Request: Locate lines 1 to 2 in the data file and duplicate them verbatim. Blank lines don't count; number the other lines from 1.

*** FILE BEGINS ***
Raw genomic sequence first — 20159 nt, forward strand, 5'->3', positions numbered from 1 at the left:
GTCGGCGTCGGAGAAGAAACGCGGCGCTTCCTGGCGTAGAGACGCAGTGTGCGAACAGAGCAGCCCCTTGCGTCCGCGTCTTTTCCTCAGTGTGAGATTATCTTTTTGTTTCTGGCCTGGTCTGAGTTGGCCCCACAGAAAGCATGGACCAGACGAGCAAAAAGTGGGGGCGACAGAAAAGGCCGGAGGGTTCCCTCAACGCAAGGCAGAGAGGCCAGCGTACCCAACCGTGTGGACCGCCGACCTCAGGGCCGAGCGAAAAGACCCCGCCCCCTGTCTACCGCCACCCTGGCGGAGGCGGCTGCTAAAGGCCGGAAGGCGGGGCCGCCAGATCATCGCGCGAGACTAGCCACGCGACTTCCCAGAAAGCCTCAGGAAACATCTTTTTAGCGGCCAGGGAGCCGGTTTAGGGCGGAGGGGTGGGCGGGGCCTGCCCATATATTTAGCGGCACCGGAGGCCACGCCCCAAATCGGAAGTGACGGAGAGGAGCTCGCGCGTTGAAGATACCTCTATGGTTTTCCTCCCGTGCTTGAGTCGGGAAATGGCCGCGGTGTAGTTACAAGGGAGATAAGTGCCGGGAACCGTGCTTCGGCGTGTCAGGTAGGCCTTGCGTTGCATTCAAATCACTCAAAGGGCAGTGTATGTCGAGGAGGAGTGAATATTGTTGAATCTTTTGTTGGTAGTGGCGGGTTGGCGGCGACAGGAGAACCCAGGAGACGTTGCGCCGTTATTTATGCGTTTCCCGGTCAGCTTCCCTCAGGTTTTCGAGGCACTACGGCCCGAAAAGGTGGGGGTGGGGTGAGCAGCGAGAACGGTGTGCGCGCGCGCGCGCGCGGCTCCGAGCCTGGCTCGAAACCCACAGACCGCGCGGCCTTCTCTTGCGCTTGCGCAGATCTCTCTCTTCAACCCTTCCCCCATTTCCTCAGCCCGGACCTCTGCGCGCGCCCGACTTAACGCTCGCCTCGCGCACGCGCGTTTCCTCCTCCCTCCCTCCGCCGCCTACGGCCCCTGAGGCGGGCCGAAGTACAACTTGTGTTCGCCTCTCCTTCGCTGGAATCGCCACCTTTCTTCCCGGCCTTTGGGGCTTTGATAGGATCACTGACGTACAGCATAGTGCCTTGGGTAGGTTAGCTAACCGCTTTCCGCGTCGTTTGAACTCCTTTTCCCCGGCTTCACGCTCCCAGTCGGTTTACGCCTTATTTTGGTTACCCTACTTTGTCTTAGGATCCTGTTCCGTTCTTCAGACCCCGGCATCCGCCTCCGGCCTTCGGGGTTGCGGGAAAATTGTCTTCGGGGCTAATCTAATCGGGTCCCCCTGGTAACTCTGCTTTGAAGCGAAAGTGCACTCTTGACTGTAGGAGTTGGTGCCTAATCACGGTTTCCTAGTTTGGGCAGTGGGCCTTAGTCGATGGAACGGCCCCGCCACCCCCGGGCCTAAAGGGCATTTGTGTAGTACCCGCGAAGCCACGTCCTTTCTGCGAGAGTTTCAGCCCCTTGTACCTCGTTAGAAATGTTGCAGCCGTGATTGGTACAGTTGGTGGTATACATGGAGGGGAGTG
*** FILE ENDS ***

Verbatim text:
Raw genomic sequence first — 20159 nt, forward strand, 5'->3', positions numbered from 1 at the left:
GTCGGCGTCGGAGAAGAAACGCGGCGCTTCCTGGCGTAGAGACGCAGTGTGCGAACAGAGCAGCCCCTTGCGTCCGCGTCTTTTCCTCAGTGTGAGATTATCTTTTTGTTTCTGGCCTGGTCTGAGTTGGCCCCACAGAAAGCATGGACCAGACGAGCAAAAAGTGGGGGCGACAGAAAAGGCCGGAGGGTTCCCTCAACGCAAGGCAGAGAGGCCAGCGTACCCAACCGTGTGGACCGCCGACCTCAGGGCCGAGCGAAAAGACCCCGCCCCCTGTCTACCGCCACCCTGGCGGAGGCGGCTGCTAAAGGCCGGAAGGCGGGGCCGCCAGATCATCGCGCGAGACTAGCCACGCGACTTCCCAGAAAGCCTCAGGAAACATCTTTTTAGCGGCCAGGGAGCCGGTTTAGGGCGGAGGGGTGGGCGGGGCCTGCCCATATATTTAGCGGCACCGGAGGCCACGCCCCAAATCGGAAGTGACGGAGAGGAGCTCGCGCGTTGAAGATACCTCTATGGTTTTCCTCCCGTGCTTGAGTCGGGAAATGGCCGCGGTGTAGTTACAAGGGAGATAAGTGCCGGGAACCGTGCTTCGGCGTGTCAGGTAGGCCTTGCGTTGCATTCAAATCACTCAAAGGGCAGTGTATGTCGAGGAGGAGTGAATATTGTTGAATCTTTTGTTGGTAGTGGCGGGTTGGCGGCGACAGGAGAACCCAGGAGACGTTGCGCCGTTATTTATGCGTTTCCCGGTCAGCTTCCCTCAGGTTTTCGAGGCACTACGGCCCGAAAAGGTGGGGGTGGGGTGAGCAGCGAGAACGGTGTGCGCGCGCGCGCGCGCGGCTCCGAGCCTGGCTCGAAACCCACAGACCGCGCGGCCTTCTCTTGCGCTTGCGCAGATCTCTCTCTTCAACCCTTCCCCCATTTCCTCAGCCCGGACCTCTGCGCGCGCCCGACTTAACGCTCGCCTCGCGCACGCGCGTTTCCTCCTCCCTCCCTCCGCCGCCTACGGCCCCTGAGGCGGGCCGAAGTACAACTTGTGTTCGCCTCTCCTTCGCTGGAATCGCCACCTTTCTTCCCGGCCTTTGGGGCTTTGATAGGATCACTGACGTACAGCATAGTGCCTTGGGTAGGTTAGCTAACCGCTTTCCGCGTCGTTTGAACTCCTTTTCCCCGGCTTCACGCTCCCAGTCGGTTTACGCCTTATTTTGGTTACCCTACTTTGTCTTAGGATCCTGTTCCGTTCTTCAGACCCCGGCATCCGCCTCCGGCCTTCGGGGTTGCGGGAAAATTGTCTTCGGGGCTAATCTAATCGGGTCCCCCTGGTAACTCTGCTTTGAAGCGAAAGTGCACTCTTGACTGTAGGAGTTGGTGCCTAATCACGGTTTCCTAGTTTGGGCAGTGGGCCTTAGTCGATGGAACGGCCCCGCCACCCCCGGGCCTAAAGGGCATTTGTGTAGTACCCGCGAAGCCACGTCCTTTCTGCGAGAGTTTCAGCCCCTTGTACCTCGTTAGAAATGTTGCAGCCGTGATTGGTACAGTTGGTGGTATACATGGAGGGGAGTG